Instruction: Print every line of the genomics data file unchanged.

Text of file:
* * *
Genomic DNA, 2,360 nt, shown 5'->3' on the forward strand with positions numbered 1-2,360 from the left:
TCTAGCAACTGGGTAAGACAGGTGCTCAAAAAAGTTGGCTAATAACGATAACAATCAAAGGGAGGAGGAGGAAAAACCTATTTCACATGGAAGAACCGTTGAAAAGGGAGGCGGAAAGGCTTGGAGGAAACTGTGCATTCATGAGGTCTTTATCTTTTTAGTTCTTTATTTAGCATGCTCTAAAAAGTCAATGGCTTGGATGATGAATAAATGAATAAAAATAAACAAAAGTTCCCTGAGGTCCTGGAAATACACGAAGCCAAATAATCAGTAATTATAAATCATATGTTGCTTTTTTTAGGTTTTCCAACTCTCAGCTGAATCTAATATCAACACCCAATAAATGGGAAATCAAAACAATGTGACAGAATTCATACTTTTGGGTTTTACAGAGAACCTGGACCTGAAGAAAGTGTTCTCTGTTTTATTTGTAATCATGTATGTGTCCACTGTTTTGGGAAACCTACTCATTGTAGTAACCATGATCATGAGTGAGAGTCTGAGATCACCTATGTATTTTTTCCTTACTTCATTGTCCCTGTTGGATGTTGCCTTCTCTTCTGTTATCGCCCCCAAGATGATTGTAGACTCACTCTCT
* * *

Genomic DNA, 2,360 nt, shown 5'->3' on the forward strand with positions numbered 1-2,360 from the left:
TCTAGCAACTGGGTAAGACAGGTGCTCAAAAAAGTTGGCTAATAACGATAACAATCAAAGGGAGGAGGAGGAAAAACCTATTTCACATGGAAGAACCGTTGAAAAGGGAGGCGGAAAGGCTTGGAGGAAACTGTGCATTCATGAGGTCTTTATCTTTTTAGTTCTTTATTTAGCATGCTCTAAAAAGTCAATGGCTTGGATGATGAATAAATGAATAAAAATAAACAAAAGTTCCCTGAGGTCCTGGAAATACACGAAGCCAAATAATCAGTAATTATAAATCATATGTTGCTTTTTTTAGGTTTTCCAACTCTCAGCTGAATCTAATATCAACACCCAATAAATGGGAAATCAAAACAATGTGACAGAATTCATACTTTTGGGTTTTACAGAGAACCTGGACCTGAAGAAAGTGTTCTCTGTTTTATTTGTAATCATGTATGTGTCCACTGTTTTGGGAAACCTACTCATTGTAGTAACCATGATCATGAGTGAGAGTCTGAGATCACCTATGTATTTTTTCCTTACTTCATTGTCCCTGTTGGATGTTGCCTTCTCTTCTGTTATCGCCCCCAAGATGATTGTAGACTCACTCTCT